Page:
Arthroscopic surgery offers a safe and minimally invasive way to diagnose joint problems, relieve pain and restore or improve range of motion.
A popular treatment option for problems with the knees, hips, shoulders, elbows, ankles and wrists, this procedure allows your surgeon to see inside your joint for accurate diagnosis. Even better, it facilitates the repair of many types of injuries or damages without making a large incision.
When Is Arthroscopy Necessary?
If you have persistent joint pain and stiffness or problems with mobility, most doctors will employ diagnostic procedures like X-rays, CAT scans or MRIs in an effort to pinpoint the problem. If these methods can’t provide a clear answer to the cause of your joint problems, your physician may recommend arthroscopic surgery.
Surgeons also often advise arthroscopy to treat certain diagnosed conditions like damaged or torn cartilage or ligaments, loose bone fragments, infection, excess fluid or scarring in the joint.
Minimally Invasive Surgery
Many medical professionals prefer this type of surgery over traditional surgery, as it is less invasive and provides a much easier, quicker recovery for the body.
During this procedure, tiny incisions are made near the joint, through which a small tube is inserted. A fiber-optic video camera and tools can be fed through the tube to evaluate the tissue and make necessary repairs.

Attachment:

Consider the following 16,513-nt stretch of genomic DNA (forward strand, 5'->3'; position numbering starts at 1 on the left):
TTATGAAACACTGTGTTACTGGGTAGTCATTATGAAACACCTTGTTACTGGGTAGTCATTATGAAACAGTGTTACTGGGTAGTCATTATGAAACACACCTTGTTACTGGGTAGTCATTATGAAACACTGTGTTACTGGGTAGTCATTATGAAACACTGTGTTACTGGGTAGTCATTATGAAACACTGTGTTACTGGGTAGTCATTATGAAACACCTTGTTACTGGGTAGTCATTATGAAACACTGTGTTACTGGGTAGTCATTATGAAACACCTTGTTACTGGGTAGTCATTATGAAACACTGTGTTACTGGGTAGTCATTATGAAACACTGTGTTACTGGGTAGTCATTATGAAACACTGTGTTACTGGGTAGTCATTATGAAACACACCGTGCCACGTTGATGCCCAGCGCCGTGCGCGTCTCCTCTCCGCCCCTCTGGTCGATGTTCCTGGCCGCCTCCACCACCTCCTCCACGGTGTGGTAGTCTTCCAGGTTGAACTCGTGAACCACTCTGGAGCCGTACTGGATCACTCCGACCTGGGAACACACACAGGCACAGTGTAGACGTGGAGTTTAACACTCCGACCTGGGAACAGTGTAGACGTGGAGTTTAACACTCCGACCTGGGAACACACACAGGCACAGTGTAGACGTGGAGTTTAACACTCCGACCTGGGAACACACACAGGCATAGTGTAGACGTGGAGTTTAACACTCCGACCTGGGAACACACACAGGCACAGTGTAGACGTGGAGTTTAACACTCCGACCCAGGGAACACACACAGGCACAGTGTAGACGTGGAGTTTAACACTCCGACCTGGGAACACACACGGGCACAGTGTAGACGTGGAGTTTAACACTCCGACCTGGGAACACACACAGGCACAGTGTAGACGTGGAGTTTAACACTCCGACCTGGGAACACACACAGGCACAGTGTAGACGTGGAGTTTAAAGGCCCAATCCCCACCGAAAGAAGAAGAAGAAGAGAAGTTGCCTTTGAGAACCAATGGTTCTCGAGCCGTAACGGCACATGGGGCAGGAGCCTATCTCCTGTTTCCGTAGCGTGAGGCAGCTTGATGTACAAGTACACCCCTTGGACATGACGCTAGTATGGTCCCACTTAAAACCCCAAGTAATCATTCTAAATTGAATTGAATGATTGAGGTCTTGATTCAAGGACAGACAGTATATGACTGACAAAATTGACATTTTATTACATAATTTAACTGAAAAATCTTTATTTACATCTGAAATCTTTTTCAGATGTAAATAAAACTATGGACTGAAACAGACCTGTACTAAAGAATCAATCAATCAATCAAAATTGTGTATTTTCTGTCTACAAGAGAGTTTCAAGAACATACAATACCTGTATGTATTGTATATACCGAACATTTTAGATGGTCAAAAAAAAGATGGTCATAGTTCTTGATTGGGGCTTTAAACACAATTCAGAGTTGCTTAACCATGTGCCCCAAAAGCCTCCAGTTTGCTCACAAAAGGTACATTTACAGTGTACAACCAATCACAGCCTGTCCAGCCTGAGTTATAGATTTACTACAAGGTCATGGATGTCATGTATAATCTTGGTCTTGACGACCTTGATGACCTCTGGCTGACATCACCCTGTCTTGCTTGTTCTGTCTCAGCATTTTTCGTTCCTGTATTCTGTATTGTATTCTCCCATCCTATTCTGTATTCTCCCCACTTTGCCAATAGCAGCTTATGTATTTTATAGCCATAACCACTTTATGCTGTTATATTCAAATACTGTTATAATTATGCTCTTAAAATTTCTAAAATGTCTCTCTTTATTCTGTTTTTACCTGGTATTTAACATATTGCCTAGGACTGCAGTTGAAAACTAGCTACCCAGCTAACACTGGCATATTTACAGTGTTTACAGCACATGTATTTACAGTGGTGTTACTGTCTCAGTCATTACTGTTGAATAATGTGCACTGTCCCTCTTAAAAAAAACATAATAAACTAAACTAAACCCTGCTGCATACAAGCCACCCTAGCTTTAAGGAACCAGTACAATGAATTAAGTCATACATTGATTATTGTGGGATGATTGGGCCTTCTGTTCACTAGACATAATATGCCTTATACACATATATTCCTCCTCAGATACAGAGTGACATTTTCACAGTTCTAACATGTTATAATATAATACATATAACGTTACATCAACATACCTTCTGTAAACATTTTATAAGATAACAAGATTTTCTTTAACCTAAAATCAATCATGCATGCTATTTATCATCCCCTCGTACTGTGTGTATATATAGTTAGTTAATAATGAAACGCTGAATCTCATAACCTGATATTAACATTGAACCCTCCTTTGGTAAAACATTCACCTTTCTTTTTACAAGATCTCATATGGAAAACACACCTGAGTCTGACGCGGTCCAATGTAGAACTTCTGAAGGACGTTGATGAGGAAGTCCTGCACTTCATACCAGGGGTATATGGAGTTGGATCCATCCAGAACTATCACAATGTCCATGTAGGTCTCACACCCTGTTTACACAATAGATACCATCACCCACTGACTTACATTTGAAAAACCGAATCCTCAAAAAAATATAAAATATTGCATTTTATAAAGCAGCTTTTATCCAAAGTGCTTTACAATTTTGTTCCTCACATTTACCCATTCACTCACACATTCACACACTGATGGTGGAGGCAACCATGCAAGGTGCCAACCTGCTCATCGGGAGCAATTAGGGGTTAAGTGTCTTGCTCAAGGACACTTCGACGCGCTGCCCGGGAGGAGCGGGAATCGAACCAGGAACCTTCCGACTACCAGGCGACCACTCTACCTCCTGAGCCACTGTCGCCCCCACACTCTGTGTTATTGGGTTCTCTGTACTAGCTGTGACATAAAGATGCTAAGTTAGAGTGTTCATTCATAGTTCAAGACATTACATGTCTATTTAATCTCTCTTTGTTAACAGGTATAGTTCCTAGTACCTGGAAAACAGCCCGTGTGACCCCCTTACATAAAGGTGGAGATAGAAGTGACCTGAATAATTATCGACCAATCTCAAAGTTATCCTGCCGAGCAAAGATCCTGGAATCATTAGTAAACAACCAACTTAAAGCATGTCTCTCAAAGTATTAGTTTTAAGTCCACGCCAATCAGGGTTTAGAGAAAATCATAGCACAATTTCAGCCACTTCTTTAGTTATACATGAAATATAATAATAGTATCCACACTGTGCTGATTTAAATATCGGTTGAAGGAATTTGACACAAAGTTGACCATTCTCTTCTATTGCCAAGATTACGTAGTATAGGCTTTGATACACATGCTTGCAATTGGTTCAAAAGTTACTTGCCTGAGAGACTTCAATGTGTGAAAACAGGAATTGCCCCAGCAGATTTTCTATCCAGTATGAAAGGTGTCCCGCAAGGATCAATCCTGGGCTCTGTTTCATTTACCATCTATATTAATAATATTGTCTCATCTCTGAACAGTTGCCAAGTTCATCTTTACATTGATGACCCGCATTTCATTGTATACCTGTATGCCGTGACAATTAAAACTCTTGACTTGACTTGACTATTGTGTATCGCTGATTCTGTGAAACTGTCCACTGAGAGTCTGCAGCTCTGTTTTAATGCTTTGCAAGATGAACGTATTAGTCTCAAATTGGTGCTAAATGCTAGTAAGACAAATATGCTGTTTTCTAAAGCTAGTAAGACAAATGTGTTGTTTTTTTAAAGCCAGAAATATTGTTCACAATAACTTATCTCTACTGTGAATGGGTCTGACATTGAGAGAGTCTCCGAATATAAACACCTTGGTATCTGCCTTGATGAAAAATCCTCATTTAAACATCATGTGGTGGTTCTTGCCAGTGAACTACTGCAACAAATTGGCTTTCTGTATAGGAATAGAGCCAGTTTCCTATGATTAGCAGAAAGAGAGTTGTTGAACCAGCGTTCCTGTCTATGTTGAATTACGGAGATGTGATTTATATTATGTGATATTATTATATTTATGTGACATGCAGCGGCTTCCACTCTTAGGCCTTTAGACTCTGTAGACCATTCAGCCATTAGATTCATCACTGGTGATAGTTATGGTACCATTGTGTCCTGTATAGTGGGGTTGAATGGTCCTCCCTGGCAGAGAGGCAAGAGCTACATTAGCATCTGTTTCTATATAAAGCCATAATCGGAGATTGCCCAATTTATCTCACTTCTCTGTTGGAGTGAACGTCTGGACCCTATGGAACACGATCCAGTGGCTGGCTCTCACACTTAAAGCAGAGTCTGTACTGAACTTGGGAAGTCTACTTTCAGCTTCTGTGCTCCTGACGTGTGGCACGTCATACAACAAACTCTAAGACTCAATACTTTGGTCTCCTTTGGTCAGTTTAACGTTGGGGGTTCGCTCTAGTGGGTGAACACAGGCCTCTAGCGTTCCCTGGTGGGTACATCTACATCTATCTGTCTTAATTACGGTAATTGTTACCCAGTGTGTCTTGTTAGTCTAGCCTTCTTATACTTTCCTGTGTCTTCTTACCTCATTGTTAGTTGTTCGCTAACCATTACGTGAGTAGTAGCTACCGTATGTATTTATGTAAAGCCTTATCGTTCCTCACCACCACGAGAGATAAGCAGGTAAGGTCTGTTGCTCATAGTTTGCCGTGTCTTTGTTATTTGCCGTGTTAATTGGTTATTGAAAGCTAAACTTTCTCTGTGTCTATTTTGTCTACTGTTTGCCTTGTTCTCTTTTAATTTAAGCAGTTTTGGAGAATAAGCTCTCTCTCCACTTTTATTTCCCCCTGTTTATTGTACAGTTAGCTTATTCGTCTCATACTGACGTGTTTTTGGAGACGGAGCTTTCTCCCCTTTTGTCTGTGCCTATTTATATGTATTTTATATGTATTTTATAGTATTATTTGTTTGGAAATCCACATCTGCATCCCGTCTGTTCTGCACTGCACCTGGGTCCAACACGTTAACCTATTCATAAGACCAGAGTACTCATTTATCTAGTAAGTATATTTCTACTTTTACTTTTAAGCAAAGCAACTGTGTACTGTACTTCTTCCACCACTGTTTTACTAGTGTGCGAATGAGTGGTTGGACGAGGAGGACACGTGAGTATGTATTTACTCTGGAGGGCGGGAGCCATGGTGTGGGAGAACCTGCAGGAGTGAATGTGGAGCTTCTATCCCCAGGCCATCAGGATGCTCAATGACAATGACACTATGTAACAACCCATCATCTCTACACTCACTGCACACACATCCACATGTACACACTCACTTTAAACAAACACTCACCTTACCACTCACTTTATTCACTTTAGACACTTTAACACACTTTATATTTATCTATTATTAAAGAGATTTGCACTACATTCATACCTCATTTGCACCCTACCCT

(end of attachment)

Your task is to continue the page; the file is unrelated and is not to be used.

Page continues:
Because the required incisions are quite small, patients typically experience a faster healing time and less pain after the surgery. And many arthroscopic procedures are done on an outpatient basis, with patients returning home several hours after the operation.
Most patients also are able to resume their normal activities more quickly, often within just a few days. Following surgery, a physical therapy or rehabilitation program may be recommended to speed recovery and restore joint mobility.
Arthroscopic Surgery Provides a Safer Alternative
According to the National Institutes of Health, arthroscopic surgery is a safe procedure that typically results in fewer complications and faster recovery than traditional surgery. But, like every surgical procedure, arthroscopy does carry some risks.
Patients may experience joint pain or stiffness following the procedure, and swelling or bleeding may occur, albeit rarely. Other complications, including infection, blood clots and damage to nerves, joints or tissues, are quite rare. According to the American Academy of Orthopaedic Surgeons, complications occur in less than 1 percent of all arthroscopic surgeries.
Would you like to learn more about the benefits of arthroscopy? Schedule a consultation with the experts at IASIS Centers of Orthopedic & Sports Medicine in West Jordan, Utah, to discuss arthroscopic surgery and other treatment options for your joint problems.